From the Cutting Room Floor: Nero’s bits

Co-Editor, Carey Fleiner carries on about ‘The Romans’

Our contributors are beavering away on their chapters – and while it’s some time yet before anyone gets a peek at the finished product, we hope to present to you between now and publication bits ‘n’ pieces from our contributors’ research and writing.

My chapter is all about Romans and humour and Nero – how he’s depicted in 1965’s ‘The Romans’ but also some discussion of the hows and whys such a horrible person has become the comedy emperor in film and on television. Below are excerpts from my chapter – a bonus, really, as this is stuff from the ‘cutting room floor’ as it were.


Nero’s plans for urban renewal


At first I thought of cobbling them together in a tiny essay, but they are extracted from about 15,000 words of writing as I scythed my chapter down to the required 8000. And then I couldn’t be arsed because …


… it’s Chrissssssmas and my shiny new tiara isn’t going to wear itself.


Then I thought, hang on. When I was a kid, one of my favourite kinds of history books were the ones that just collected together trivia and lists and did-you-know sort of soundbites, especially the ones that plunder the primary sources and are well-researched. I still find these kinds of collections great – check out, for example, Philip Matyszak’s nifty Ancient Rome on Five Denarii a Day (Thames and Hudson, 2007) and Ancient Athens on Five Drachma (Thames and Hudson, 2008) a day – as well as his handbooks on how to be a gladiator and life in the army for a new recruit. Vicki Leon’s Orgy Planner Wanted: Odd Jobs and Curious Callings in the Ancient World  (Quercus, 2007) is fab, too.


Even better: the classical Romans loved these sorts of works, too: they fall under the collective name of ‘historical miscellanies,’ and the intention behind the works was to give Roman aristocrats fodder for kicking off dinner-party conversation.

A number of them survive, and it’s where we can find all sorts of interesting oddities and tidbits; because these authors culled them from now-lost resources, they are doubly important for preserving otherwise vanished authors. Amongst my faves are Aulus Gellius (c. A. D. 125-after 180),  Aelian (A. D. 175-235), who compiled three books of this stuff plus tomes on animal trivia, Cornelius Nepos (c. 110-c. 25 B. C.), and Macrobius (fl. Early 5th C A. D.). Don’t overlook Rome’s answer to the encyclopaedia, Pliny the Elder (c. A. D. 23- 79), either.


You don’t see any Wikipedia editors taking on a live volcano, now do you?

So here you go: deleted sections of my chapter, chosen at random, and with no context: enjoy!

* Fair enough, as Caesar himself was a fan of quoting his favorite shows; when he said, “The die is cast,” before crossing the Rubicon, he was quoting from Menander, a wildly popular Greek New Comedy playwright. It’s from his play Arrhephoros, and this is one of the only surviving fragments of it.


 Caesar’s wheels?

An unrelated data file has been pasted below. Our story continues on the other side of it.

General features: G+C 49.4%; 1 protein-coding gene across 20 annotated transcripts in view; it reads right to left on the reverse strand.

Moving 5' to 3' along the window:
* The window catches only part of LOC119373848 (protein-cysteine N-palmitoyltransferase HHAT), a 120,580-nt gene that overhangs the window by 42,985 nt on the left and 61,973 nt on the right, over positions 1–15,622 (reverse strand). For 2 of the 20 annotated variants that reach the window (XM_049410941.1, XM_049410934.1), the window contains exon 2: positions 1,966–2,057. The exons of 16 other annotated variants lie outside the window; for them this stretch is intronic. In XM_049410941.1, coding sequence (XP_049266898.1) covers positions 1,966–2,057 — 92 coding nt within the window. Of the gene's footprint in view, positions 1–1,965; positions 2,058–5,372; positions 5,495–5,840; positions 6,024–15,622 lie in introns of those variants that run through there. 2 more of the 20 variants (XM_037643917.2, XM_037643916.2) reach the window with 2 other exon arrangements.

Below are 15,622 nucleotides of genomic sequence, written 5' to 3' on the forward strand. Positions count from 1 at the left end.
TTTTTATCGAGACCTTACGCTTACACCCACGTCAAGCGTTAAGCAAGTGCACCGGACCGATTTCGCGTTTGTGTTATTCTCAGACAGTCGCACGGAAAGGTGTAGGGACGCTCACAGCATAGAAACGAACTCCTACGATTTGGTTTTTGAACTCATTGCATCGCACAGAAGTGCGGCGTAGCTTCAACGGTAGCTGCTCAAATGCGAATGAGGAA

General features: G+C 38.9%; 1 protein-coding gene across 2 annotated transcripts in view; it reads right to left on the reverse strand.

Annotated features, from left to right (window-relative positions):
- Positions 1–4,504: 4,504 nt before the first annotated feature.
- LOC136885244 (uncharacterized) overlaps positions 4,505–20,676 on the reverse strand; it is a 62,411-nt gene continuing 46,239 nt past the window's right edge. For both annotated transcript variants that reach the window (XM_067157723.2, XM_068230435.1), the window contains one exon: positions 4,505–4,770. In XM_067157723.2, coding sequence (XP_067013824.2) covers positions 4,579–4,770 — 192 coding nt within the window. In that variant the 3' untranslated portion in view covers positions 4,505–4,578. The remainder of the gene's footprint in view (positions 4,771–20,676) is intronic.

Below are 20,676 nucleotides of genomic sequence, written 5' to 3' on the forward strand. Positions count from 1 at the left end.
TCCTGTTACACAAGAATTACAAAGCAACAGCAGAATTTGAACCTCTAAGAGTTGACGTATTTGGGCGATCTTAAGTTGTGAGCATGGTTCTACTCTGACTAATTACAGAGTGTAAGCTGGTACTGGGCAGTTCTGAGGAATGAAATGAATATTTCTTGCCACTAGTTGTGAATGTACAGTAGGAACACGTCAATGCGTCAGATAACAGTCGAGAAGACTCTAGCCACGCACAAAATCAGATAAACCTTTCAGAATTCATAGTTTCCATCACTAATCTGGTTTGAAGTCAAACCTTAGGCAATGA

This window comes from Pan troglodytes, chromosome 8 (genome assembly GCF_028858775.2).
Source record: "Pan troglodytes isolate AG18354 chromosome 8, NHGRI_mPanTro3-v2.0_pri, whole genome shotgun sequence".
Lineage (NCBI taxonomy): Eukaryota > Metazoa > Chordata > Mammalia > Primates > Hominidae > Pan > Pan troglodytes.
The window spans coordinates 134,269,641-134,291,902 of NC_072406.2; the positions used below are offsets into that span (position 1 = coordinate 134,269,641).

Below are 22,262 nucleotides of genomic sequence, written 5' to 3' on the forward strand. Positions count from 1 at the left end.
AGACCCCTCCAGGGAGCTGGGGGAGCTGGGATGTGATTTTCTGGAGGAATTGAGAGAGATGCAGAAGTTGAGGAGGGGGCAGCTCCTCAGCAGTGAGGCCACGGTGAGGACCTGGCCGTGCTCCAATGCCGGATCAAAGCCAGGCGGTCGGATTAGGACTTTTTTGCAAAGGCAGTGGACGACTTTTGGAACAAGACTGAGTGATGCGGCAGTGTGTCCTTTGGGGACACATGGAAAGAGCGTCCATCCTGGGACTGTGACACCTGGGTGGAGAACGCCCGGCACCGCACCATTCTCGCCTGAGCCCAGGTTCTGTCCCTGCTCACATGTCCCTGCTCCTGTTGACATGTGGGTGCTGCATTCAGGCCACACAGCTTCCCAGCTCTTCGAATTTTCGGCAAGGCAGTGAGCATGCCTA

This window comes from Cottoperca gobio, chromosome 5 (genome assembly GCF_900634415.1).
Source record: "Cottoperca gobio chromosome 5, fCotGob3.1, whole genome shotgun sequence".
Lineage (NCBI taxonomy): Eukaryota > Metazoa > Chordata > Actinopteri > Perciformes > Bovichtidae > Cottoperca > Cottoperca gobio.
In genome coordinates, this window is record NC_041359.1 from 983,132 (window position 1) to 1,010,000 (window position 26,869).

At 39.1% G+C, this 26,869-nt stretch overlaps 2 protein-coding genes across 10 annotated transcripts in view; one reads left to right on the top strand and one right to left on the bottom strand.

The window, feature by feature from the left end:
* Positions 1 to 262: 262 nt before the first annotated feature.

*Not to mention Nero’s thuggish behaviour when he roamed the streets at night in disguise, mugging people; he abandoned this hobby after one of his victims beat him up (Suet., Ner. 24. 1-2)


*The film was made in Italy with a mostly British cast, including John Simm who, as Caligula, admittedly leaves very little scenery for Nero to chew even had he wanted to.


Either these curtains go, or I do


* Coping with such atrocities with humour dates from the earliest stories of the martyrs as Lawrence of Rome (c. 225–258), while being roasted alive, cheerfully told his persecutors, “Turn me over; I’m done on this side!”

* Donald Cotton, who novelized “The Romans,” wrote “The Myth Makers” (1965), is presumably responsible for an extensive crib sheet of Bronze Age Greek history and bibliography exists in the BBC Written Archive for this serial (WAC T5/647/1 Dr Who General 1963, not dated, but titled “Historical Facts About the Trojan War”).

* Early in the serial, Ian breaks in his new Roman hairstyle by solemnly declaiming Antony’s speech from Shakespeare’s Julius Caesar, and he quotes Cicero’s “O mores, o tempora” as he settles into his role. Ian’s quote may have been fairly familiar to viewers less because they were students of Shakespeare and more because the BBC screened in 1963 The Spread of the Eagle, a three-part drama starring Barry Jones (Caesar), Keith Mitchell (Antony) and Mary Morris (Cleopatra, and who would appear later in “Kinda” [1982] as the wise woman) – apparently the swords with which Ian later fights were borrowed from this drama for “The Romans” (WAC, T5/1, 234/1 Dr Who Serial M, Episode 1, TX 65.01.16, 8 December 1964).



*“The Romans” “behaves” for the most part with the Doctor still somewhat adhering to the admonition he gives to Barbara in “The Aztecs:” “You can’t change history! Not one line!” In “The Romans,” the Doctor rebukes Vicki for interfering with Locusta the poisoner’s tray of poisoned wine goblets, saving Nero from an untimely death (but not Nero’s poor servant Tigellinus – and that poisoned wine was intended for Barbara). Forty-three BBC years later, he tells companion Donna Noble that they cannot rescue even one family from Pompeii; the event is a fixed point in time. Later, however, the Doctor scolds Vicki when she blames him for giving Nero the idea for starting the great fire. Nonsense, he says; it was destined to happen, and Nero would have got the idea one way or another. But he still giggles with delight that he may have been the catalyst (as it were).

There you go…more to come!


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